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Saturday, 11th September 2021

Opening remarks by H.E Julius Peter Moto, High Commissioner of Uganda to the UK and Ireland:
' The Prime Minister of the Republic of Uganda, Woman MP, Kakumiro District, The Rt Hon Robinah Nabbanja;
' UK Prime Minister's Trade Envoy to Uganda, DRC and Rwanda, Lord Dolar Popat;
' The Chairman of Uganda Convention UK, Willy Mutenza, 
' Esteemed speakers & panelists
' Invited ladies and gentlemen online.

On this day, 11 September 2001, a sad event that has been shortened to 9/11, a series of well-coordinated terrorist militant Islamist al-Qaeda attacked the United States of America on the morning of Tuesday. Morning times in New York are evening times in Uganda. I had returned from work and just switched on my TV and tuned in CNN. I watched in disbelief the jumbo planes ramming into and destroying the World Trade Centre situate in New York. Since then, the world was never the same. The war on terror had continued to date.

Similarly, in the eve of the year 2019, the world was attacked again by an unprecedented corona virus disease, also known as COVID 19 that has affected the world economy. Millions of lives have been lost consequently. COVID-19 has completely impacted all aspects of our lives. How we live and interact with each other, how we work and communicate, how we move around and travel. Every aspect of our lives has been affected. Decisions made now and in the coming months will be some of the most important ones made in generations. They will affect people all around the world for years to come.

Just like terror attacks, COVID 19 will continue to affect our plans, ambitions, and projections. Nevertheless, a new norm has been set. We shall adjust to the challenges. New technologies have made it possible for businesspeople to connect. 

I thank Mr. Willy Mutenza for using it yet again, like he did last year 2020 to organize and reach out to Ugandans in diaspora and investors who have passions to invest in Uganda. 

Despite the challenges occasioned by COVID 19, Government of Uganda has continued to plan for attracting high quality Foreign Direct Investments (FDIs) into the country in virtually all sectors. 
According to the latest United Nations Conference on Trade and Development (UNCTAD) reports, Uganda is one of the countries attracting the most FDIs in East Africa, unfortunately the Covid-19 pandemic has significantly slowed down its performance. According to UNCTAD's 2020 World Investment Report, FDI in Uganda decreased by 35% from US$ 1.3 billion in 2019 to US$ 823 million in 2018. Engineering works on the Lake Albert oil project slowed down due to COVID 19. 
The approval of the US$ 3.5bn East African Crude Oil Pipeline project, which will lead to the construction of a 1,400km pipeline from Uganda to the seaport of Tanga in the United Republic of Tanzania, bodes well for investment in both countries. In 2020, the stock of FDI grew to US$ 14.5 billion.
FDI rose from US$1055 million in 2018 to US$1266 million in 2019, representing 20% increase, as per UNCTAD report 2020. FDI stock rose from US$ 13,051 million to US$14,317 million representing 9.7% during the same period, with the resultant rise in greenfield investments that rose in number from 17 to 29 in the same period and associate value of greenfield investment also rose from US$366 million in 2018 to US$960 million in 2019 representing a whopping 162%.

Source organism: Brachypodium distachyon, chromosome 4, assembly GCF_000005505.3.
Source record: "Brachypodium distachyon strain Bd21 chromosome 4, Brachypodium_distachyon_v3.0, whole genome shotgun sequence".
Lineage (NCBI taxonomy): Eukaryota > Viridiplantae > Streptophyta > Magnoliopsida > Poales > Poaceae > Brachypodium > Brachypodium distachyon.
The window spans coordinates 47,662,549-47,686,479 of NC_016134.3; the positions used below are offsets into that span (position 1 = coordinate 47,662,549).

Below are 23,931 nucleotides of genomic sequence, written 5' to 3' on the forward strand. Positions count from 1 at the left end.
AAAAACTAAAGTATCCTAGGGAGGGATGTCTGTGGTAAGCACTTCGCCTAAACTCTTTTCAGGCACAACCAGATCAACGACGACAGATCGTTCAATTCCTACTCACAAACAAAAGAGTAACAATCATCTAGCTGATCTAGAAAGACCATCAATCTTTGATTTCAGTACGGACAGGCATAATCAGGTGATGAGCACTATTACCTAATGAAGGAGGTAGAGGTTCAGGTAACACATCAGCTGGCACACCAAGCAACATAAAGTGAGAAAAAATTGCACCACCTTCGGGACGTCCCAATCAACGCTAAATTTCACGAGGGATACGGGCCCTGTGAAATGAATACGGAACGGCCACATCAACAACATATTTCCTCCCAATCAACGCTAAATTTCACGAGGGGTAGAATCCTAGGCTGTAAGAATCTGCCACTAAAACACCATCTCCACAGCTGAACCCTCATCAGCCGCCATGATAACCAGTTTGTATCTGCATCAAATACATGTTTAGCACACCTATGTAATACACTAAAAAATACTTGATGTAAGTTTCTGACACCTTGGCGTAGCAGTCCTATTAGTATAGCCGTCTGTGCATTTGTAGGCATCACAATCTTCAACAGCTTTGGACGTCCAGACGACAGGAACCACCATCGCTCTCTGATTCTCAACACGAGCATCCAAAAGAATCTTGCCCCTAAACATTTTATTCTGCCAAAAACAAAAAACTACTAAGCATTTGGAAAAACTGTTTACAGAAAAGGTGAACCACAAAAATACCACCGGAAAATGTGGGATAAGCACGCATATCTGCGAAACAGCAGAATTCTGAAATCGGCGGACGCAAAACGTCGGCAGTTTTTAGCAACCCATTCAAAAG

These are strong confidence statistics underpinned by political stability and steady economic growth under the able leadership of President Museveni, who was sworn into office in May 2021, for another 5 years' mandate. I expect more progress shall be recorded in all sectors.

Since 1986, the Government of Uganda made tremendous progress in regulatory development in financial services (especially in insurance and capital market) and in privatization in banking for attracting FDI while maintaining a tight monetary policy that kept inflation rates in single digits <8% for the last 35 years as compared to over 100% at 4 decades ago. 

Uganda is well-endowed in natural resources and its geographic location in the heart of sub-Saharan Africa, gives it an ideal strategic base to become a regional hub of tourism, trade, and investment. 

Despite the COVID 19 challenges, and other inherent issues like poverty, poor infrastructures, inequitable distribution of utilities, industrial power and financial services, a lot of FDIs has been attracted into Uganda. Government has continued to improve on the ease of doing business in Uganda. Industrial incentives for industrial investments, including: a 75% import duty reduction on factory equipment, depreciating start-up costs over four years, and a 100% tax deduction on research and training costs as well as mineral exploration costs, including tax free imports of capital good for holders of investment licenses has contributed to the rise in the FDIs as reported by UNCTAD. 
Exports of processed products from Uganda is encouraged and there are no taxes paid. Investors engaged in export-oriented production can also enjoy a 10-year tax holiday. We encourage Ugandans to set up processing facilities country wide to provide decent jobs for our people, expand the tax base, and contribute to national development. 

Ladies and gentlemen, I conclude by encouraging you to invest in Uganda. It is mainly through trade and investment that nations rise to wealth and prosperity. We urge all of you to participate in investment activities as we implement the third National Development Plan (NDP III) towards the attainment of Uganda Vision 2040.

You shall hear more from the various panels on this convention. 

I thank you for listening to me. 

For God and My Country.

I now have the pleasure to invite the Guest of Honor for tonight's event, Prime Minister of Uganda, Rt. Hon. Robinna Nabbanja to address you.